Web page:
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Tips to help your child improve handwriting skills

Published on July 31, 2018

Tips to help your child improve handwriting skills

Michelle Kiffmeyer, MA, Occupational Therapist Registered/Licensed
St. Cloud Hospital Outpatient Rehabilitation Services

Handwriting tipsDeveloping the ability to write “A, B, C” is not always as easy as “1, 2, 3.”

The process of successfully learning to write requires a foundation of adequate gross and visual motor skills prior to the development of specific fine motor skills. Without the support of these pre-writing skills, handwriting can be a difficult and frustrating process for children.

Try these fun activities with your child to strengthen muscles and improve balance, posture and coordination, which all help writing skills. Enjoy the time together and watching your children blossom with confidence and independence.

Gross motor skills

  • Walk forward, backward and sideways. March. Skip. 
  • Balance games — walk on a rope, piece of string or tape on the floor. Practice walking on uneven surfaces such as pillows/cushions on the floor, on a low curb outside, on sand or rocks.
  • Jumping games — hopscotch, jumping rope, “follow the leader” with hopping, jumping, alternating feet and jumping on one foot.
  • Kick, bounce, throw and catch a ball. Use objects of different size, weight and shape (beanbags, Frisbees, beach balls, soccer balls, tennis balls).
  • Race while crawling, jumping, rolling, crab-walking, weaving in and out of cones or toys. 
  • Pull or push wagons or carts.
  • Ride bikes, scooters, tricycles and other ride-on toys.
  • Climb, slide and swing at a park or indoor playground.
  • Dance party. Turn up some music and dance in the kitchen or living room.
  • Obstacle course — create an obstacle course that incorporates many of the above elements and then race through it. Many children enjoy being “timed” and trying to beat their best time.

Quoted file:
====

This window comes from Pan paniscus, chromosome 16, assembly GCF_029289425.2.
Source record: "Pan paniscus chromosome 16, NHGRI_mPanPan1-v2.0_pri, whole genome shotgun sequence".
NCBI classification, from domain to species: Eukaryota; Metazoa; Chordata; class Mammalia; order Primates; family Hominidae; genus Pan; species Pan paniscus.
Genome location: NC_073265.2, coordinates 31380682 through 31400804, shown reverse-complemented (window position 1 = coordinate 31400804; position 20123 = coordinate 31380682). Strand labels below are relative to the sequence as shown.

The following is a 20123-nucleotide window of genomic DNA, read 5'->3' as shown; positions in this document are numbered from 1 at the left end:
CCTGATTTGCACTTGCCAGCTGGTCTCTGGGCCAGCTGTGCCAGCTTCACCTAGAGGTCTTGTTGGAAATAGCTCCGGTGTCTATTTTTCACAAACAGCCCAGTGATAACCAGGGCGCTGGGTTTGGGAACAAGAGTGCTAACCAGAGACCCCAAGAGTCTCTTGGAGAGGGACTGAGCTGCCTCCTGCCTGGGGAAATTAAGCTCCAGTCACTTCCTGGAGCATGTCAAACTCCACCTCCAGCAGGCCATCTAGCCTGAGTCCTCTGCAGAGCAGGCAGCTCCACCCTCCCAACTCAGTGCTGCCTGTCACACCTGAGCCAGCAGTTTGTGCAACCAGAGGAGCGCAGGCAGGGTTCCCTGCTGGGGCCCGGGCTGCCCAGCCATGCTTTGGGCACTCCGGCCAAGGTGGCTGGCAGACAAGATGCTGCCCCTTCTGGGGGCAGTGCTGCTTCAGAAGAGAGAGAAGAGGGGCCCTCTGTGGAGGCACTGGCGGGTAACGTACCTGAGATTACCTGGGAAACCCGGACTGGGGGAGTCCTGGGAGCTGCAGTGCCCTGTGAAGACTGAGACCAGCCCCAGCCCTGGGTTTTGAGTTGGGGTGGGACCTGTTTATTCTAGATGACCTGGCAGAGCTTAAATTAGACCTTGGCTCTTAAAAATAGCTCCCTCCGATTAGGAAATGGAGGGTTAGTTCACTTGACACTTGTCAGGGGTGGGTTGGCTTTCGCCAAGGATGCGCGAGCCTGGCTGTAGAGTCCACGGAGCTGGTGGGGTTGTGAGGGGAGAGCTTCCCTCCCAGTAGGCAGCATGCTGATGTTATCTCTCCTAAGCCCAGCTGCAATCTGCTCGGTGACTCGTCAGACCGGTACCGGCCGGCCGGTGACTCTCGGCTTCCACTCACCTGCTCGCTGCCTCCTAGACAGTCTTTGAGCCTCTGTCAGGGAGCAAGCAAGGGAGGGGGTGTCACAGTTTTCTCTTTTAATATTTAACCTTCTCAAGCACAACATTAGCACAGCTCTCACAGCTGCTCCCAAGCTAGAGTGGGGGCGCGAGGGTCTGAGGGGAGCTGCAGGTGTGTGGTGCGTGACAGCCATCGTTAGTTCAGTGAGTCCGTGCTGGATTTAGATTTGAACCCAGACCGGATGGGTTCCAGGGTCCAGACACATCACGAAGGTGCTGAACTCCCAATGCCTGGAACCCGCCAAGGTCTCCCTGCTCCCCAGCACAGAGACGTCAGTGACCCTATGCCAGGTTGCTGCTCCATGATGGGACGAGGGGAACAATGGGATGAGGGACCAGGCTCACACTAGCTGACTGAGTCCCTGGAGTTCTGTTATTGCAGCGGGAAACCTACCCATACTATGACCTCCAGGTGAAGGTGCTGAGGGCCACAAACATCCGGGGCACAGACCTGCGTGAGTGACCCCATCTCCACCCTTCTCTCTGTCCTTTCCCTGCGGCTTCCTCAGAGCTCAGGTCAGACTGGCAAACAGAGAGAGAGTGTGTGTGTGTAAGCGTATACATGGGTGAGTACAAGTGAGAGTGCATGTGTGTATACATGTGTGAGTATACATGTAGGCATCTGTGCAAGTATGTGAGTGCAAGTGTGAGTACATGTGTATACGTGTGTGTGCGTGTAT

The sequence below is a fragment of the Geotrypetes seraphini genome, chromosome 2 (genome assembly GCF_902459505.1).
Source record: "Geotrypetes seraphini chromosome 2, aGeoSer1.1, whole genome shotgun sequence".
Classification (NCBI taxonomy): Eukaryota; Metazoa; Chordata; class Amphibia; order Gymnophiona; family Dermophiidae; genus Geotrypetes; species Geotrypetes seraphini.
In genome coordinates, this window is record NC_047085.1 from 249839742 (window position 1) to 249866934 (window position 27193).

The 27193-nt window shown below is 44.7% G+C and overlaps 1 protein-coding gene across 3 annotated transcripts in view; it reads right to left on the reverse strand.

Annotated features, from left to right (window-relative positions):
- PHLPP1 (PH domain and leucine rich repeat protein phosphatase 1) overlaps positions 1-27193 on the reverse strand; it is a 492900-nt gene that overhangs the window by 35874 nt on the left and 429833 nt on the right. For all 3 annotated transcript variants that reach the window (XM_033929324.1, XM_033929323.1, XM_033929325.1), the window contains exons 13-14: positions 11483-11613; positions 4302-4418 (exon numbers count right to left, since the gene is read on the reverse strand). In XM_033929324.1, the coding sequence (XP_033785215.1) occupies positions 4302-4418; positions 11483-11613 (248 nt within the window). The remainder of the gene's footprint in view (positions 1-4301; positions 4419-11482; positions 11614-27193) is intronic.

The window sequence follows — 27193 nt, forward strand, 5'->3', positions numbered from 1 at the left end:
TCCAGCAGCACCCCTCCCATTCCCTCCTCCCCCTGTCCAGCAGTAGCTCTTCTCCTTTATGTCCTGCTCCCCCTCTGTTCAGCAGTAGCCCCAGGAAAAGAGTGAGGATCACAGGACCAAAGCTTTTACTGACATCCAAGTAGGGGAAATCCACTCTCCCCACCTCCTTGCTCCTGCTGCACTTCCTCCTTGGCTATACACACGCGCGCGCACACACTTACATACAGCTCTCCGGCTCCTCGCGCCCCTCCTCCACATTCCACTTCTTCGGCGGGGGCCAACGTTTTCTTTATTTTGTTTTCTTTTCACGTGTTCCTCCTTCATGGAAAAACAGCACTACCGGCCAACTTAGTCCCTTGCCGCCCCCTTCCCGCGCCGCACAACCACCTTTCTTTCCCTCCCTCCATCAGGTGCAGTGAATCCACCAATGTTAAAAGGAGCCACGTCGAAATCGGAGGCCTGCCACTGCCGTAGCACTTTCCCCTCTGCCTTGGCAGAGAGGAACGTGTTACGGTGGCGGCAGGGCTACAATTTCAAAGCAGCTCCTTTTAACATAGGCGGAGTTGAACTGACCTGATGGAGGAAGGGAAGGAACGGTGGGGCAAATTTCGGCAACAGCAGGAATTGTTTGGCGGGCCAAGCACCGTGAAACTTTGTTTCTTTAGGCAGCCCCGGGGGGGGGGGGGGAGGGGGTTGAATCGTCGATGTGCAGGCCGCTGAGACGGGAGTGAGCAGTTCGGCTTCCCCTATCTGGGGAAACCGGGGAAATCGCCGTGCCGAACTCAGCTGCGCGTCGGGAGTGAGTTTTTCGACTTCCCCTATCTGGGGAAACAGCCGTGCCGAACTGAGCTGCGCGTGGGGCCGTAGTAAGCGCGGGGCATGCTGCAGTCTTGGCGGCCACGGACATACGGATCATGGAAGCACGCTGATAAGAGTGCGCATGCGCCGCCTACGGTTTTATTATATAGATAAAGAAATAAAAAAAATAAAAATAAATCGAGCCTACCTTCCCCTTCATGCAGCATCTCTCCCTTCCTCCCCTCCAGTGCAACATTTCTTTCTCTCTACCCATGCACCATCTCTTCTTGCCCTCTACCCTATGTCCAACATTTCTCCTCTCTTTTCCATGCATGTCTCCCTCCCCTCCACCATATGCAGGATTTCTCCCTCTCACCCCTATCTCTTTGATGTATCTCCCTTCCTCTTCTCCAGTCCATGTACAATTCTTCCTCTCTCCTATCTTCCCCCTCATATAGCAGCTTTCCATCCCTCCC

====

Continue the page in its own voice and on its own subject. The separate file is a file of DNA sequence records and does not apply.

Visual skills

  • Letter treasure hunt. Ask your child to find certain letters of the alphabet in magazines, books they are reading, on boxes of food, signs, items or at stores.
  • Memory game. Place various objects on a tray and have your child look at it for five to 10 seconds. Cover it and ask your child to remember what was on the tray. For another version, ask them to close their eyes and then remove an object or two and see if they can identify what is missing. 
  • Compare shapes and sizes of common items. Ask your child, “Which is bigger?” “What shape is this? Is there anything else in the house you can find that is the same shape?” Show three items and ask your child which one doesn’t belong.
  • Trace a letter on a child’s back and ask them to guess which letter you drew. Show them the letter on paper after they guess and ask them to draw the letter on your back.

Fine motor skills

  • Lace or thread beads, macaroni or cereal pieces. Push and pull pipe cleaners through the holes on a colander.
  • Mold play dough or clay. Pinch, squeeze and shape it into objects or animals. Roll it out and use cookie cutters or safe cutting tools to create fun shapes.
  • Build with blocks of various shapes, sizes and textures.
  • Put puzzles together.
  • Crumple a piece of paper with one hand and then flatten it out with the same hand.
  • Use tweezers of different sizes to pick up or remove objects.
  • Draw and color with markers, chalk, colored pencils, pens and paint brushes. 
  • Cut out shapes or pictures from old magazines or catalogs.
  • Dress dolls or animals. Encourage your child to learn how to zipper, snap and button.
  • Play with water. In the bath or a large container have your child give their toy cars a “car wash” with a trigger sprayer. Spray plants or toys outside. Squeeze out sponges filled with water.

Health information accessed through www.centracare.com is not intended to be a substitute for professional medical advice, diagnosis or treatment. We strive to present reliable, up-to-date health information on our web site and “For the Health of It” blog. However, this information is not intended for the purpose of diagnosing or prescribing. Please contact your health care provider if you have any concerns or questions about specific content that may affect your health. Log in to MyChart to send a secure message to your provider.

About the Author

Michelle Kiffmeyer

Michelle Kiffmeyer, MA
Occupational Therapist Registered/Licensed
St. Cloud Hospital Outpatient Rehabilitation Services

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